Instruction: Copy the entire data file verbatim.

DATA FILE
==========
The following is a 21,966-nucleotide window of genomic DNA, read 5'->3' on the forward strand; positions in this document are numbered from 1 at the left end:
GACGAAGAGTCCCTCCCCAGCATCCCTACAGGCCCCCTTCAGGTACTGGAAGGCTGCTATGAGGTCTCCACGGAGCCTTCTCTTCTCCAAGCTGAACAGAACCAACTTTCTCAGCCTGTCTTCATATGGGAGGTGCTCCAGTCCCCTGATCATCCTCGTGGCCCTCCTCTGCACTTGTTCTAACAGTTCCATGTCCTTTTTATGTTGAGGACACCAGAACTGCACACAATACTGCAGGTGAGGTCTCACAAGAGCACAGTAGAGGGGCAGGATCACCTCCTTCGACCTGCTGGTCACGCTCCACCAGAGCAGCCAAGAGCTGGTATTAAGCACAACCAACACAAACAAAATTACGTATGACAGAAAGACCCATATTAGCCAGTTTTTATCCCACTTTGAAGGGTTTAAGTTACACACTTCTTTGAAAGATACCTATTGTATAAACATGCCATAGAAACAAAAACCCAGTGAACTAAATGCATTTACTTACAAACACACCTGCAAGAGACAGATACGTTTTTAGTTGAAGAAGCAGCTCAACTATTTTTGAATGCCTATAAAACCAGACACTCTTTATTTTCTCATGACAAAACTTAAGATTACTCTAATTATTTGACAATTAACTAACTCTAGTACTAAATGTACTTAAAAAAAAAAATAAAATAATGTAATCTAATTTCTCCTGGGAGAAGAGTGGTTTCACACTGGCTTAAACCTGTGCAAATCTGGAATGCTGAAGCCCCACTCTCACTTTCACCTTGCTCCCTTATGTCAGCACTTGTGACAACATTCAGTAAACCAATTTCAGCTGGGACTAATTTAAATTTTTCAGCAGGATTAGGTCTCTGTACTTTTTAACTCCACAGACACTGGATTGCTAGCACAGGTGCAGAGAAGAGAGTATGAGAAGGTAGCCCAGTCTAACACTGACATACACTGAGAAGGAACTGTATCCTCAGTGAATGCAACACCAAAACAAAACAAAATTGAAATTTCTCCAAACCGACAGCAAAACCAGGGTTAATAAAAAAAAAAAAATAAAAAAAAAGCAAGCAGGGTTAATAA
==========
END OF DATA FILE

The following is a 21,966-nucleotide window of genomic DNA, read 5'->3' on the forward strand; positions in this document are numbered from 1 at the left end:
GACGAAGAGTCCCTCCCCAGCATCCCTACAGGCCCCCTTCAGGTACTGGAAGGCTGCTATGAGGTCTCCACGGAGCCTTCTCTTCTCCAAGCTGAACAGAACCAACTTTCTCAGCCTGTCTTCATATGGGAGGTGCTCCAGTCCCCTGATCATCCTCGTGGCCCTCCTCTGCACTTGTTCTAACAGTTCCATGTCCTTTTTATGTTGAGGACACCAGAACTGCACACAATACTGCAGGTGAGGTCTCACAAGAGCACAGTAGAGGGGCAGGATCACCTCCTTCGACCTGCTGGTCACGCTCCACCAGAGCAGCCAAGAGCTGGTATTAAGCACAACCAACACAAACAAAATTACGTATGACAGAAAGACCCATATTAGCCAGTTTTTATCCCACTTTGAAGGGTTTAAGTTACACACTTCTTTGAAAGATACCTATTGTATAAACATGCCATAGAAACAAAAACCCAGTGAACTAAATGCATTTACTTACAAACACACCTGCAAGAGACAGATACGTTTTTAGTTGAAGAAGCAGCTCAACTATTTTTGAATGCCTATAAAACCAGACACTCTTTATTTTCTCATGACAAAACTTAAGATTACTCTAATTATTTGACAATTAACTAACTCTAGTACTAAATGTACTTAAAAAAAAAAATAAAATAATGTAATCTAATTTCTCCTGGGAGAAGAGTGGTTTCACACTGGCTTAAACCTGTGCAAATCTGGAATGCTGAAGCCCCACTCTCACTTTCACCTTGCTCCCTTATGTCAGCACTTGTGACAACATTCAGTAAACCAATTTCAGCTGGGACTAATTTAAATTTTTCAGCAGGATTAGGTCTCTGTACTTTTTAACTCCACAGACACTGGATTGCTAGCACAGGTGCAGAGAAGAGAGTATGAGAAGGTAGCCCAGTCTAACACTGACATACACTGAGAAGGAACTGTATCCTCAGTGAATGCAACACCAAAACAAAACAAAATTGAAATTTCTCCAAACCGACAGCAAAACCAGGGTTAATAAAAAAAAAAAAATAAAAAAAAAGCAAGCAGGGTTAATAA